Welcome to Imprint Friday and today's featured imprint: Harper Perennial. Stop by each week to be introduced to a must-read title from one of my favorite imprints. I know you'll be adding many of these books to your wish list.
On Tuesday, I gave you hint of what to expect from Dan Fante's memoir Fante. If you read the teaser quote I shared there, then you already know that Dan didn't grow up basking in the easy life as the son of Hollywood screenwriter and novelist. Dan traces his family's love of drink and fisticuffs from eighteenth-century Italy to twenty-first-century California.
Here's the summary:
No two lives could have been more different, yet similar in a few essential ways than John and Dan Fante′s. As father and son, John and Dan Fante were prone to fights, resentment and extended periods of silence. As men, they were damaged by alcoholism. As writers, they were compelled by anger, rage and unstoppable passion.Yes, that's a long summary, and yes, it tells you the basics of the Fante family story. What it doesn't tell you is how complicated, sad, and difficult life can be when you fail "to dodge the family bullets of booze, gambling, and depression." From his first drunk at age four until his last drunk in early middle age, Dan fought the external demons of his father and older brother and the internal demons of self-loathing, anger, fear, and suicide.
In Fante, Dan Fante traces his family′s history from the hillsides of Italy to the immigrant neighborhoods of Colorado to Los Angeles. There, John Fante struggles to gain the literary recognition he so badly craves, and despite the publication of his best known work, Ask the Dust, he turns to the steady paycheck of Hollywood, working as a screenwriter to support his family. We follow Dan through a troubled childhood to his discovery of life′s vices through work as a carnival barker and later as he hitchhikes to New York City, where he drives a taxi for twelve years. While John Fante′s rage over his perceived failures as a writer and his struggle with debilitating diabetes make him more and more miserable, Dan struggles with alcoholic blackouts, suicidal thoughts and what he deems a broken mind.
John was a writer whose literary contributions were not recognised until the end of his life. Dan was an alcoholic saved by writing, who at the age of 45 picked up his father′s old typewriter in order to ease the madness in his mind. Fante is the story of the evolution of a relationship between father and son who eventually found their way back to loving each other. In straightforward unapologetic prose, Dan Fante lays bare his family′s story from his point of view, with the rage and passion of a writer, which he feels was his true inheritance and his father′s greatest gift.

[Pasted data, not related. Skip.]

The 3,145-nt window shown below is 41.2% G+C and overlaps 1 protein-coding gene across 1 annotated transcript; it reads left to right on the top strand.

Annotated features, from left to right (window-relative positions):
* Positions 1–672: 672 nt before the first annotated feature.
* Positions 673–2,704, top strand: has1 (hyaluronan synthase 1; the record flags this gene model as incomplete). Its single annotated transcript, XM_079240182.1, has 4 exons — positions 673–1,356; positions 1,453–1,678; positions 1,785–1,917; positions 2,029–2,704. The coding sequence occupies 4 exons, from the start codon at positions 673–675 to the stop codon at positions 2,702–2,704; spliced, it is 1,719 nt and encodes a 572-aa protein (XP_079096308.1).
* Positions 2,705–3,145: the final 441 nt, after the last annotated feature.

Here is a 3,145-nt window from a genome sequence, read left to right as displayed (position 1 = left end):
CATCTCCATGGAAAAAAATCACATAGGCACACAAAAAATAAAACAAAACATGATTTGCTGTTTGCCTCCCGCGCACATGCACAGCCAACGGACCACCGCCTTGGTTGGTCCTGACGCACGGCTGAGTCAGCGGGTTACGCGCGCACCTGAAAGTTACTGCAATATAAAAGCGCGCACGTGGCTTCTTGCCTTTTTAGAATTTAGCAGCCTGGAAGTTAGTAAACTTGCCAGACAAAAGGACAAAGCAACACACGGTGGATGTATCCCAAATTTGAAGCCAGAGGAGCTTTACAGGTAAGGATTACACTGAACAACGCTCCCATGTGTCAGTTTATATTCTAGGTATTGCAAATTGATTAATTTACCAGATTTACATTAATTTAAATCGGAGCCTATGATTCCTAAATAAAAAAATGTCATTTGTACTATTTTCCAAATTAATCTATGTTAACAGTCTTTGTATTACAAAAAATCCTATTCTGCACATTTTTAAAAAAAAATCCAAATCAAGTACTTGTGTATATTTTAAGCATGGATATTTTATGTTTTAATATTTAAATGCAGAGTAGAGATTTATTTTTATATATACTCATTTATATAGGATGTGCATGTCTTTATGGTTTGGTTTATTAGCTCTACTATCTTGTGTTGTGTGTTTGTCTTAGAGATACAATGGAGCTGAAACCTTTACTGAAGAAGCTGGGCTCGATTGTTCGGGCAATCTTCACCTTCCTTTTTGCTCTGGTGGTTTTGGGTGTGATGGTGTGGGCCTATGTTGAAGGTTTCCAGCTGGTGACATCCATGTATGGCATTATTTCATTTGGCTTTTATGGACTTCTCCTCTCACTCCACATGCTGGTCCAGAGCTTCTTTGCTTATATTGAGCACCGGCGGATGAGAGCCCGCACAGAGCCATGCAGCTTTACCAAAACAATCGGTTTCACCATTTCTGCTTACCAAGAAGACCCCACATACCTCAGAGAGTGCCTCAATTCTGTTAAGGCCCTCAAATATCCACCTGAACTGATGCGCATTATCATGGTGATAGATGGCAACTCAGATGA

Although this is not what I would call an inspirational memoir, the fact that Dan has survived to publish his own novels and poetry and write the story of his life is surprisingly moving. I say surprising because I didn't quite realize how much I cared about Dan's journey to sobriety and inner peace until the last few pages. My tears were of relief, of admiration, of hope, and of thankfulness for someone I've never met and a person who spent most of his life being someone I'm not sure I would have wanted to know. Real life is a tricky thing, and Dan's has been trickier than most.
In addition to his own story, Dan introduces us to the turbulent life of his father, John, and some of the many famous authors with whom John drank and gambled. Dan reveals the darker sides of the likes of William Saroyan, Darryl Zanuck, and William Faulkner, but not in tabloid fashion. All such tales are a means to help us see the reality of life with the Fante men.
Ultimately, Dan Fante's memoir is not so much about drinking, gambling, and fighting but a story of how love and forgiveness can help repair relationships and families, even "after a rocky thirty-year start." And, as the summary mentions, how writing can save lives.
The reason I write is not to change you but to let you know that you can change. I write about living and dying and falling love and throwing it all away--then surviving it. I write about madness and death. I write for the survival of my heart. I am swallowed by, and in love with, the miracle of the human condition. My heroes are real people struggling to find their place on a planet. A planet where fitting in has become a disease as powerful as cancer. (pp. 380-381)Here are two other opinions (click the links to read the full reviews):
- Publishers Weekly: "[Fante's] anecdotal, spare narrative is full of fine, pointed writing and searing memories."
- The Los Angeles Times: "The book is frank and funny. Dan does not lionize or demonize his father, nor does he indulge in the self-pitying or self-gratifying aspects of memoir. It's an achievement in tone and delightful to read."
Harper Perennial is a featured imprint on Beth Fish Reads. For information about the imprint, please read Erica Barmash's welcome note posted here on June 18, 2010. I encourage you to add your reviews of Harper Perennial books to the review link-up page; it's a great way to discover Good Books for Cool People. And don't miss the The Olive Reader, the Harper Perennial blog.